This is the week of Holy Jesus’ birth, and I suggest that in honor of this special event we make some sort of celebration. But we should try to make it meaningful. It should not be some sort of physical sensation, bringing only more confusion and superstition to our minds. For a Christmas celebration to be a good one, it must be of a truly religious nature. Jesus came to this Earth and presented his teachings, but worldly beings completely disregard this fact. For them, Christmas means – first and foremost – spending money, buying presents, and creating confusion. Such confusion is entirely of our own making. We have the power to make Christmas meaningful, peaceful, and truly religious, but instead of using this power we succumb to worldly negative energy.
We go shopping to buy presents, but this is not done with anything even resembling a loving attitude. We think, “I really must buy something for my sister, because if I don’t give her anything, maybe she won’t like me anymore. Maybe she won’t give me anything either.” Or, “I better not get my friend a cheap present, or I might not get anything valuable back from him next year.” Such thoughts are extremely negative, leading to nothing but dissatisfaction. They are totally involved with egotistic and immature notions about what true happiness is. They have nothing whatsoever to do with religion.
True religion brings peace and satisfaction to the mind. Actions that arouse only confusion serve no religious function at all. They stem instead from a political mind that thinks, “If I give this, I’ll get that in return.” Such a mind is extremely immature. It delights when many presents are received, and is depressed when expectations go unfulfilled. What difference, then, is there between such a mind and that of a small child? We consider ourselves to be grown up, but our actions and attitudes show us to be little different from our children. They exaggerate the importance of receiving gifts, and so do we. In fact, their exaggerated expectation of their minds of confusion and dissatisfaction are mainly developed by watching us.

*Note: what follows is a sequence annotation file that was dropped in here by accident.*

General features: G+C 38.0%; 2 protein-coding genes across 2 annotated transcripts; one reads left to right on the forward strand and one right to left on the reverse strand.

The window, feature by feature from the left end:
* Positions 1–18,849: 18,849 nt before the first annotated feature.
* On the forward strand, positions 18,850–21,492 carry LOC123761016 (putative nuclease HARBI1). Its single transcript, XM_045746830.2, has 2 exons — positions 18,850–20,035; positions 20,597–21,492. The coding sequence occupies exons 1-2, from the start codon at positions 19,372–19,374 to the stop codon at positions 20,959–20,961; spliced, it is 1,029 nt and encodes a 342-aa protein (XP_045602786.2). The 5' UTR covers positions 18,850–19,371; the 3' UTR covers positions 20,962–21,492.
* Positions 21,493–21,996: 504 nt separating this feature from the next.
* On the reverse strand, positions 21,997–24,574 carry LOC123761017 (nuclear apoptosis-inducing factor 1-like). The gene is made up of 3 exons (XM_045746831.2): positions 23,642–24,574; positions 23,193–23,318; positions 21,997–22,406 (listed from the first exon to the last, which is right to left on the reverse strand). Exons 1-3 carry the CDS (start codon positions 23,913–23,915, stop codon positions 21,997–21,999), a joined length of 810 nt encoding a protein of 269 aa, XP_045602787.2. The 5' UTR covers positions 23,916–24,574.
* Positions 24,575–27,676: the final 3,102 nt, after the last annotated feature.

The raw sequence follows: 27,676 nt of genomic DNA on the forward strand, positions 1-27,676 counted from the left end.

If we were to act in a consistently mature and meaningful way, our children would also become peaceful. We sometimes think that they are naturally berserk, and that we are something special but this is not so. Check up and see exactly what happens when a holiday approaches. We are the ones who create the commotion. The first thing that happens at the beginning of a holiday is that husband and wife, brother and sister and so forth begin to fight with one another. Be honest, and investigate the truth of this. I am not trying to be excessively negative; just check up and see if this is true or not. Holiday bickering has so much jealousy in it, “Let me see, what did you get? What did you get?” Such a dualistic mind is totally submerged in selfishness and wrong conceptions.
This deluded behavior is not common only to one type of culture. It can be found everywhere. Similarly, the antidote to this confusion is not taught merely in Buddhism. All religions strive to counter unsatisfactory, confused attitudes and bring us peace of mind.
It is characteristic of materialistic people that they believe their happiness and frustration to be totally dependent on internal phenomena and possessions. If they do not receive enough ice cream and cake they are despondent: “I feel so empty. This Christmas has been such a flop I could die!” For them, the success or failure of a religious holiday depends entirely on material things. They cannot discover peace and happiness within their own consciousness, depending instead on some external, physical sign of “love.” It does not matter how much they might profess to be spiritual; their minds are completely obsessed by the gross, material level of reality.
The investigation of such matters is Dharma, the true religious pursuit. Dharma study does not mean something coming out of the sky from another world. It deals directly with such questions as our motivation, what we are thinking and feeling right now in the midst of our everyday life.